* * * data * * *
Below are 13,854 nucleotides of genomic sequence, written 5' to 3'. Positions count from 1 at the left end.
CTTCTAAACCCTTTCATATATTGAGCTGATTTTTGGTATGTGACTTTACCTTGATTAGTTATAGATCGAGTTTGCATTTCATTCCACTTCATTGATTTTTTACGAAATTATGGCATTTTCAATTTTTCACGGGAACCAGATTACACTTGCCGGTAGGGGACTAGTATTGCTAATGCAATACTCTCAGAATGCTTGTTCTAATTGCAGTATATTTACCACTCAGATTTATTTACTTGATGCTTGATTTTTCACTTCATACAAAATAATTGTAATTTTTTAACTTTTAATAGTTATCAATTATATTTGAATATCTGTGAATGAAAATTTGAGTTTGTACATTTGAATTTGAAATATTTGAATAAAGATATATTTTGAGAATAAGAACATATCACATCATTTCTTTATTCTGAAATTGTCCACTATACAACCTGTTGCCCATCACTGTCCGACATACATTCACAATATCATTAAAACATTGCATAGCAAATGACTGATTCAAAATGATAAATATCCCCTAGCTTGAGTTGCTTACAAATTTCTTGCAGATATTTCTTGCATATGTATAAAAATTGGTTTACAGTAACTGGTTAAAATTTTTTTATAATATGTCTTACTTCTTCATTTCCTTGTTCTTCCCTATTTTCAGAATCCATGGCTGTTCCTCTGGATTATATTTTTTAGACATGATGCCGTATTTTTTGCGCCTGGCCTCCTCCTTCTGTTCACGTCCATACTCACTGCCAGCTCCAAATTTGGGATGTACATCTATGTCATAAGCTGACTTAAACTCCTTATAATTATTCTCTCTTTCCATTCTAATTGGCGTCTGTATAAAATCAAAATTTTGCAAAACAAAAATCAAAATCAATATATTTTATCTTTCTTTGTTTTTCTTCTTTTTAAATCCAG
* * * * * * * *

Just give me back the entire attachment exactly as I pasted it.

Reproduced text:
Below are 13,854 nucleotides of genomic sequence, written 5' to 3'. Positions count from 1 at the left end.
CTTCTAAACCCTTTCATATATTGAGCTGATTTTTGGTATGTGACTTTACCTTGATTAGTTATAGATCGAGTTTGCATTTCATTCCACTTCATTGATTTTTTACGAAATTATGGCATTTTCAATTTTTCACGGGAACCAGATTACACTTGCCGGTAGGGGACTAGTATTGCTAATGCAATACTCTCAGAATGCTTGTTCTAATTGCAGTATATTTACCACTCAGATTTATTTACTTGATGCTTGATTTTTCACTTCATACAAAATAATTGTAATTTTTTAACTTTTAATAGTTATCAATTATATTTGAATATCTGTGAATGAAAATTTGAGTTTGTACATTTGAATTTGAAATATTTGAATAAAGATATATTTTGAGAATAAGAACATATCACATCATTTCTTTATTCTGAAATTGTCCACTATACAACCTGTTGCCCATCACTGTCCGACATACATTCACAATATCATTAAAACATTGCATAGCAAATGACTGATTCAAAATGATAAATATCCCCTAGCTTGAGTTGCTTACAAATTTCTTGCAGATATTTCTTGCATATGTATAAAAATTGGTTTACAGTAACTGGTTAAAATTTTTTTATAATATGTCTTACTTCTTCATTTCCTTGTTCTTCCCTATTTTCAGAATCCATGGCTGTTCCTCTGGATTATATTTTTTAGACATGATGCCGTATTTTTTGCGCCTGGCCTCCTCCTTCTGTTCACGTCCATACTCACTGCCAGCTCCAAATTTGGGATGTACATCTATGTCATAAGCTGACTTAAACTCCTTATAATTATTCTCTCTTTCCATTCTAATTGGCGTCTGTATAAAATCAAAATTTTGCAAAACAAAAATCAAAATCAATATATTTTATCTTTCTTTGTTTTTCTTCTTTTTAAATCCAG